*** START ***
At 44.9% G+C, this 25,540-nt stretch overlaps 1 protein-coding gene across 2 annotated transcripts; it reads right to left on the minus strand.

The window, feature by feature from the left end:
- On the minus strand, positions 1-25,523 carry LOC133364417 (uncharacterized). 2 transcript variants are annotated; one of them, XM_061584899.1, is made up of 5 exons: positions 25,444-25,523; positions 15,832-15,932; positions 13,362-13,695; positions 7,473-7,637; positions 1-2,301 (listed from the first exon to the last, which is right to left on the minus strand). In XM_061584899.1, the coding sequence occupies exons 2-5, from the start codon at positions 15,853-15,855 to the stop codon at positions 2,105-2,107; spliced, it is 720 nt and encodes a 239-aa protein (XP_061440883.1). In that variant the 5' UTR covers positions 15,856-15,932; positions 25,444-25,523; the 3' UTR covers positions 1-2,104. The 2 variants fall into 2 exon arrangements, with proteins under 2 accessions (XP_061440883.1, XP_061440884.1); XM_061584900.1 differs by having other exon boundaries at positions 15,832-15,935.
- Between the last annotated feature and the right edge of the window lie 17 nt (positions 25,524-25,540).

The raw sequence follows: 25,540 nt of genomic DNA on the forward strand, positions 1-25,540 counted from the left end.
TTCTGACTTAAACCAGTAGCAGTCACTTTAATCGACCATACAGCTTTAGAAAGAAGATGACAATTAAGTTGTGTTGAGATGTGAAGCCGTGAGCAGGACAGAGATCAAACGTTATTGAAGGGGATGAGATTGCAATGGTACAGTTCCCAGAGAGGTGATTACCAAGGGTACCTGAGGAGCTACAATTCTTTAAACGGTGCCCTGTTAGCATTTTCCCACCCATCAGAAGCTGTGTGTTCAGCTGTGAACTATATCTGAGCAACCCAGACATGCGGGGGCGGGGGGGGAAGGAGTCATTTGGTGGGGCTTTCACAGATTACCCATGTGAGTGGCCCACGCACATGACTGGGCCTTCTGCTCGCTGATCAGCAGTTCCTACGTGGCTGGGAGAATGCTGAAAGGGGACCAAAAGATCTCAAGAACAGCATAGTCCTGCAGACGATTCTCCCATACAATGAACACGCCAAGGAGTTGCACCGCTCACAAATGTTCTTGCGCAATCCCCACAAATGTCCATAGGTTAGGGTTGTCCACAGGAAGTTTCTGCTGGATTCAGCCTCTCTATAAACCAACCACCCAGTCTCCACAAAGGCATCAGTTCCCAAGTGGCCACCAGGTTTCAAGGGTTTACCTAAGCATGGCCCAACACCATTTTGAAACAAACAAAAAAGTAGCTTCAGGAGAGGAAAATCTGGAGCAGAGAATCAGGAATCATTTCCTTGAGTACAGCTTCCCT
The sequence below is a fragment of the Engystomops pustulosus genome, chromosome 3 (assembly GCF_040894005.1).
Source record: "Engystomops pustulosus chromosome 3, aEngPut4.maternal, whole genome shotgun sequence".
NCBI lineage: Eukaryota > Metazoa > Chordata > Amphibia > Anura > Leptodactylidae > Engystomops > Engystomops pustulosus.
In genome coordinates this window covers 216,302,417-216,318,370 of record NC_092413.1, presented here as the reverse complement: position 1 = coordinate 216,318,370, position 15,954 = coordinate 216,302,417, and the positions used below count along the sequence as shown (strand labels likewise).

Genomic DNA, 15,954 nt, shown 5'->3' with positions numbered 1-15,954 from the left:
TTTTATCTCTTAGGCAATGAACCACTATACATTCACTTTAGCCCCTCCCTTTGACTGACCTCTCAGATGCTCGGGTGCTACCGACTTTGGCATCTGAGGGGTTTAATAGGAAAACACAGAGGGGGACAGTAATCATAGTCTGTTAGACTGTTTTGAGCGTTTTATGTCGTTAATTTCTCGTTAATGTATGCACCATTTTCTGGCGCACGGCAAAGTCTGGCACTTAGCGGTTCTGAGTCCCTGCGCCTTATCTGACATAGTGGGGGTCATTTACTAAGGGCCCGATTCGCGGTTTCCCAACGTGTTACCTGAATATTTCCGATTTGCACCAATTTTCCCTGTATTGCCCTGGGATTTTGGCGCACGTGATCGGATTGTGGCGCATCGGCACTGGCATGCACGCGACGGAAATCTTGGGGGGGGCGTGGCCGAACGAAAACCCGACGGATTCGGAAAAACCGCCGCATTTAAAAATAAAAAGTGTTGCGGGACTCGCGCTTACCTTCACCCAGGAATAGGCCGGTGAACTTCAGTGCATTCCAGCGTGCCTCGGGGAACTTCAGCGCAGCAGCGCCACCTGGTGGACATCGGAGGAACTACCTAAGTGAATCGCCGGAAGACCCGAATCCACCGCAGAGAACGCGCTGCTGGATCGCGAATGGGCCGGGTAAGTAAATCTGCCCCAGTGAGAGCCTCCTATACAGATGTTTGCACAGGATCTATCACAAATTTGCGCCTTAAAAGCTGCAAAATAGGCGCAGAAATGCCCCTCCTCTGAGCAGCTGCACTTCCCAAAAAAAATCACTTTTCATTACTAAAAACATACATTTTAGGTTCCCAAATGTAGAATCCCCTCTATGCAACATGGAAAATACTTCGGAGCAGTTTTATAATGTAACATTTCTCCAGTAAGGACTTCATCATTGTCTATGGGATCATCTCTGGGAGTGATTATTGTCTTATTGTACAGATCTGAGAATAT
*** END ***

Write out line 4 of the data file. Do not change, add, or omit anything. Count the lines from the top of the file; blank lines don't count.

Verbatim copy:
- Between the last annotated feature and the right edge of the window lie 17 nt (positions 25,524-25,540).